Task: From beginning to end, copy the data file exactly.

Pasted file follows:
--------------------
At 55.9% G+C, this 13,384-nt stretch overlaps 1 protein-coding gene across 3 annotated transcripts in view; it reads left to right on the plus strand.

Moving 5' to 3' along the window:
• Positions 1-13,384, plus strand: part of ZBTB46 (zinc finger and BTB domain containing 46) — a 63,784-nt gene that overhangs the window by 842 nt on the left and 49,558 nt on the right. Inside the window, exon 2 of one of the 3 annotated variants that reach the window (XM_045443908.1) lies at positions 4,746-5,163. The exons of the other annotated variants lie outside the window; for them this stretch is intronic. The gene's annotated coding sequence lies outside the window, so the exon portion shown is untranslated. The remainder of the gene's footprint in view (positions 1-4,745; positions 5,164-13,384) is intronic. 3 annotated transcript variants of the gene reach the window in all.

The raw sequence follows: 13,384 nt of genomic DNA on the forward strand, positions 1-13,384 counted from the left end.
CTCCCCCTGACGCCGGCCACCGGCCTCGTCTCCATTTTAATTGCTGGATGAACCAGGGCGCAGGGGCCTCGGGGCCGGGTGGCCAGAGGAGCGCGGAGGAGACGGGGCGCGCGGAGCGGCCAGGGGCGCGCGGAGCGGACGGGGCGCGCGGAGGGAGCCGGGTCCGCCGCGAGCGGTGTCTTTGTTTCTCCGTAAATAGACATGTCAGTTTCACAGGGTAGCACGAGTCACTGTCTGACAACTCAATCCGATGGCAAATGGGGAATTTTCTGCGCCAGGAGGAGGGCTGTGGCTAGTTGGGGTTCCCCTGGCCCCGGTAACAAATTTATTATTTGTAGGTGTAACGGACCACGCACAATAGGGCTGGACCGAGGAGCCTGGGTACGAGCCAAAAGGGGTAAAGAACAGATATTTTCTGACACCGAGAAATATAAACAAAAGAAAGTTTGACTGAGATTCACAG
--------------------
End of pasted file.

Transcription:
At 55.9% G+C, this 13,384-nt stretch overlaps 1 protein-coding gene across 3 annotated transcripts in view; it reads left to right on the plus strand.

Moving 5' to 3' along the window:
• Positions 1-13,384, plus strand: part of ZBTB46 (zinc finger and BTB domain containing 46) — a 63,784-nt gene that overhangs the window by 842 nt on the left and 49,558 nt on the right. Inside the window, exon 2 of one of the 3 annotated variants that reach the window (XM_045443908.1) lies at positions 4,746-5,163. The exons of the other annotated variants lie outside the window; for them this stretch is intronic. The gene's annotated coding sequence lies outside the window, so the exon portion shown is untranslated. The remainder of the gene's footprint in view (positions 1-4,745; positions 5,164-13,384) is intronic. 3 annotated transcript variants of the gene reach the window in all.

The raw sequence follows: 13,384 nt of genomic DNA on the forward strand, positions 1-13,384 counted from the left end.
CTCCCCCTGACGCCGGCCACCGGCCTCGTCTCCATTTTAATTGCTGGATGAACCAGGGCGCAGGGGCCTCGGGGCCGGGTGGCCAGAGGAGCGCGGAGGAGACGGGGCGCGCGGAGCGGCCAGGGGCGCGCGGAGCGGACGGGGCGCGCGGAGGGAGCCGGGTCCGCCGCGAGCGGTGTCTTTGTTTCTCCGTAAATAGACATGTCAGTTTCACAGGGTAGCACGAGTCACTGTCTGACAACTCAATCCGATGGCAAATGGGGAATTTTCTGCGCCAGGAGGAGGGCTGTGGCTAGTTGGGGTTCCCCTGGCCCCGGTAACAAATTTATTATTTGTAGGTGTAACGGACCACGCACAATAGGGCTGGACCGAGGAGCCTGGGTACGAGCCAAAAGGGGTAAAGAACAGATATTTTCTGACACCGAGAAATATAAACAAAAGAAAGTTTGACTGAGATTCACAG